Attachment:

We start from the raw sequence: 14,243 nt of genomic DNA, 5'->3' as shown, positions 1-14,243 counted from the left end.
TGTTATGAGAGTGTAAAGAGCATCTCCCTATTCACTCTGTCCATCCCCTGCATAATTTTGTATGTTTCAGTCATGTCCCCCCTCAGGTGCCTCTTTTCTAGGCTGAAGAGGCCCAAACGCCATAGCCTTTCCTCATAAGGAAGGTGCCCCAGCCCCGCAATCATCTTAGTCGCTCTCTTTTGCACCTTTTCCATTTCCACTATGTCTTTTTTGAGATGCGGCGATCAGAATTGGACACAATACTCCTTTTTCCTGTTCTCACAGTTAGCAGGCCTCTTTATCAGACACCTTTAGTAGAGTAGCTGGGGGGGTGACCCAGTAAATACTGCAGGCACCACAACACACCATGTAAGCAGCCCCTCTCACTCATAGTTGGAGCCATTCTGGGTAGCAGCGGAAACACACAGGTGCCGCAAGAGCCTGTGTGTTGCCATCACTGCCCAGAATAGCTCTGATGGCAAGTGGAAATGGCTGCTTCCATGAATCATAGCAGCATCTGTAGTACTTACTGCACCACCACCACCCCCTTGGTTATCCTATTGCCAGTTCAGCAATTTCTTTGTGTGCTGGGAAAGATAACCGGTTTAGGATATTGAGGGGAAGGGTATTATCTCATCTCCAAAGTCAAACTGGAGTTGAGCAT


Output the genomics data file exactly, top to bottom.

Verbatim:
We start from the raw sequence: 14,243 nt of genomic DNA, 5'->3' as shown, positions 1-14,243 counted from the left end.
TGTTATGAGAGTGTAAAGAGCATCTCCCTATTCACTCTGTCCATCCCCTGCATAATTTTGTATGTTTCAGTCATGTCCCCCCTCAGGTGCCTCTTTTCTAGGCTGAAGAGGCCCAAACGCCATAGCCTTTCCTCATAAGGAAGGTGCCCCAGCCCCGCAATCATCTTAGTCGCTCTCTTTTGCACCTTTTCCATTTCCACTATGTCTTTTTTGAGATGCGGCGATCAGAATTGGACACAATACTCCTTTTTCCTGTTCTCACAGTTAGCAGGCCTCTTTATCAGACACCTTTAGTAGAGTAGCTGGGGGGGTGACCCAGTAAATACTGCAGGCACCACAACACACCATGTAAGCAGCCCCTCTCACTCATAGTTGGAGCCATTCTGGGTAGCAGCGGAAACACACAGGTGCCGCAAGAGCCTGTGTGTTGCCATCACTGCCCAGAATAGCTCTGATGGCAAGTGGAAATGGCTGCTTCCATGAATCATAGCAGCATCTGTAGTACTTACTGCACCACCACCACCCCCTTGGTTATCCTATTGCCAGTTCAGCAATTTCTTTGTGTGCTGGGAAAGATAACCGGTTTAGGATATTGAGGGGAAGGGTATTATCTCATCTCCAAAGTCAAACTGGAGTTGAGCAT